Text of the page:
Given the age distribution of the world's nuclear power fleet, there will be a significant increase in the rate of nuclear reactors coming off line. Of the 614 reactors that had been connected to the grid by end of 2017, 166 have been permanently shut down. Assuming a 40-year average operating life for those that remain, that number will more than double over the next 10-12 years.
On the cusp of this increase in nuclear decommissioning, it is important to pause and reflect: How has it gone so far? Are things likely to improve using current approaches? And if not, what is needed to create a sustainable decommissioning paradigm?
Experience is showing that decommissioning nuclear reactors and managing the resulting wastes is rarely straightforward. The vast majority of shutdown reactors have yet to be dismantled. Spent fuel or other waste from those that have been dismantled have generally not gone far, but are stored nearby. New waste transports tend to attract protests and disposal facilities have become nearly impossible to implement. This is clearly unsustainable.
We need to bear in mind that decommissioning is just one aspect of a much bigger picture. From a societal perspective, the shutting down any major operation will be disruptive, with impacts that are economic, social and environmental – not to mention, emotional and political. The nature of this bigger picture is non-linear – it is a complex adaptive system, like an ecosystem, a city or our immune system. Is it any wonder that traditional, technical approaches to decommissioning have a poor track record?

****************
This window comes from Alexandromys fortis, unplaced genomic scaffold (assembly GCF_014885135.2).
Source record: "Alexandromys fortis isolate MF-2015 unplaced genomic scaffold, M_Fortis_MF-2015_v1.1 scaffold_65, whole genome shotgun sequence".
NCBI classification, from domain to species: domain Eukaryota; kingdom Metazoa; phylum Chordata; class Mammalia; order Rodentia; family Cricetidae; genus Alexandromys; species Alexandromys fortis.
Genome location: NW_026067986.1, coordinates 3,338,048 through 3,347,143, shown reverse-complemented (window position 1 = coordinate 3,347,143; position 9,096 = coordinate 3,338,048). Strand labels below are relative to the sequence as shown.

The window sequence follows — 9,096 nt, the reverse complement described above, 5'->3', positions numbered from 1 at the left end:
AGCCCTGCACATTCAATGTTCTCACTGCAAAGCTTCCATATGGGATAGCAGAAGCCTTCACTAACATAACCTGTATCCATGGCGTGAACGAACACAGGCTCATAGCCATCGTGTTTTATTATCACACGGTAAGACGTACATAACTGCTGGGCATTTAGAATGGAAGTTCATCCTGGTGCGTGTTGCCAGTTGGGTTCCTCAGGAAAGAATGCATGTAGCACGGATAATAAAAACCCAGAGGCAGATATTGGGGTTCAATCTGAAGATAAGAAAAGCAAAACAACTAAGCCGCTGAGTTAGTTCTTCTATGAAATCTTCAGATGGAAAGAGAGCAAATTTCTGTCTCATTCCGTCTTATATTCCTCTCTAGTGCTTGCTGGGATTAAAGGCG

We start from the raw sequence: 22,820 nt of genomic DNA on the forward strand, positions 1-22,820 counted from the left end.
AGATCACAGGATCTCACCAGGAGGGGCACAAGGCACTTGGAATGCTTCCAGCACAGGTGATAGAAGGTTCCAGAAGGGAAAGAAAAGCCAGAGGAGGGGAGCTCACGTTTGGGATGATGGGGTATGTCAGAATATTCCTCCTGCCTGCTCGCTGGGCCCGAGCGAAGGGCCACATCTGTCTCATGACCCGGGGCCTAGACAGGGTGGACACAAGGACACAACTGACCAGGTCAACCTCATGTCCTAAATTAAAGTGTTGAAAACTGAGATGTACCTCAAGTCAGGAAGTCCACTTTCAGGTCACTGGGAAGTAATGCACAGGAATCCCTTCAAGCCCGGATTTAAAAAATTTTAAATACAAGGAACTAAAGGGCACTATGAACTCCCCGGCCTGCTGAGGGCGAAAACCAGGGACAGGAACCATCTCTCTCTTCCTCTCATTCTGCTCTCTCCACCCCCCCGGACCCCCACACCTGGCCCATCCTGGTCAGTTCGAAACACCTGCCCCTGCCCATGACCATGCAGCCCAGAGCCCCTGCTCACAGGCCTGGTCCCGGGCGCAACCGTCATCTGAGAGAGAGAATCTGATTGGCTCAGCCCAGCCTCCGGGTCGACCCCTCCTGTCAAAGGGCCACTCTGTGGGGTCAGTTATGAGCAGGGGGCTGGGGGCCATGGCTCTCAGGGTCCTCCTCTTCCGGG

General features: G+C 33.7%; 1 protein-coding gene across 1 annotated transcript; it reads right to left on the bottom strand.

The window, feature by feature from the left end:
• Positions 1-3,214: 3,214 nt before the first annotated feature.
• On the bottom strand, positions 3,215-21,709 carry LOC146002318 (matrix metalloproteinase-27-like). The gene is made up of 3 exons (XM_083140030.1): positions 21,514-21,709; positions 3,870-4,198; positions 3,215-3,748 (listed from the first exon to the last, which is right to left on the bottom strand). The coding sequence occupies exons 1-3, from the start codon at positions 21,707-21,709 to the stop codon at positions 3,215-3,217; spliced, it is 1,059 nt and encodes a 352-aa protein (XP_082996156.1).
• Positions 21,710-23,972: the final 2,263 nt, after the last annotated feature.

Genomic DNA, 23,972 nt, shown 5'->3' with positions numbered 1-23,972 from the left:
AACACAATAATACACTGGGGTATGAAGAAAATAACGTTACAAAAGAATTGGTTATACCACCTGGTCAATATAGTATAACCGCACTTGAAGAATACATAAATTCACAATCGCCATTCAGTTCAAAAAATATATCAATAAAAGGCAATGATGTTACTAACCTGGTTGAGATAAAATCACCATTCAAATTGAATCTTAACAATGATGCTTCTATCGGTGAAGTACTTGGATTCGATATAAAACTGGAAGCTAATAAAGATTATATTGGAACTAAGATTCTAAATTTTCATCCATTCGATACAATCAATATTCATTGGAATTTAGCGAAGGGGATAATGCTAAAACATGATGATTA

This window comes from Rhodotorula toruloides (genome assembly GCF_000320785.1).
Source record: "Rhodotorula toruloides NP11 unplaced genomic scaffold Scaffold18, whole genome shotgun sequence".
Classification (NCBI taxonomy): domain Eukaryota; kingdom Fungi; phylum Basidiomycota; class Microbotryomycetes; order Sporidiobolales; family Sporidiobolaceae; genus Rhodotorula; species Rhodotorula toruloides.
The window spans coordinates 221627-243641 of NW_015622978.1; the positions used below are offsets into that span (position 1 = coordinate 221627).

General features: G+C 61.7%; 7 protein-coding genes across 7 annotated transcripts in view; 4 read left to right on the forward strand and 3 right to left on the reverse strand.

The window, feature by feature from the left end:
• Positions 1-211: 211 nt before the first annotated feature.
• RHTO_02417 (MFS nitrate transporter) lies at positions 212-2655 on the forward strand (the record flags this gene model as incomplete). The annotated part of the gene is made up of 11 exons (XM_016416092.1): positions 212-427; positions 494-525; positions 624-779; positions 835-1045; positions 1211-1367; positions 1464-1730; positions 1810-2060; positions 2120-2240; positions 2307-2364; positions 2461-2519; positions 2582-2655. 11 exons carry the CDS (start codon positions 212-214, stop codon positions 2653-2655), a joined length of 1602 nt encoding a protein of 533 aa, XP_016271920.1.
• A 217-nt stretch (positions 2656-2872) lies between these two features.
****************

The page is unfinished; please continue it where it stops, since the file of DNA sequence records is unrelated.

Once we recognise that nuclear back-end management is a complex adaptive system, it becomes clear that a new approach is needed. That is a holistic approach that starts by asking questions when a set of nuclear reactors is nearing the end of commercial operations. How will that power be replaced? And the jobs? How can impacts to surrounding communities be mitigated? What will the site be used for after decommissioning? Can some of the buildings, equipment and materials be reused? And for those that will become waste – how and where will they be managed? In other words, asking central questions in concert and searching for integrated answers.
Of equal importance is to broaden the conversation and become inclusive. This does not mean merely sharing information or asking for input; it means inviting the public and other stakeholders into the decision-making. Making room at the table for those who will be affected by the difficult decisions being made is not only the right thing to do; it means that a broader spectrum of perspectives, knowledge, ideas and passions can be tapped into instead of decisions being made behind closed doors.
This article is a summary of the lead article featured in Nuclear Engineering International, July 2018, Page 26 to 28, following an interview between Caroline Peachey, Editor, and Lloyd's Register's Kristina Gillin. You can access the full article at the publisher's website at July digital edition.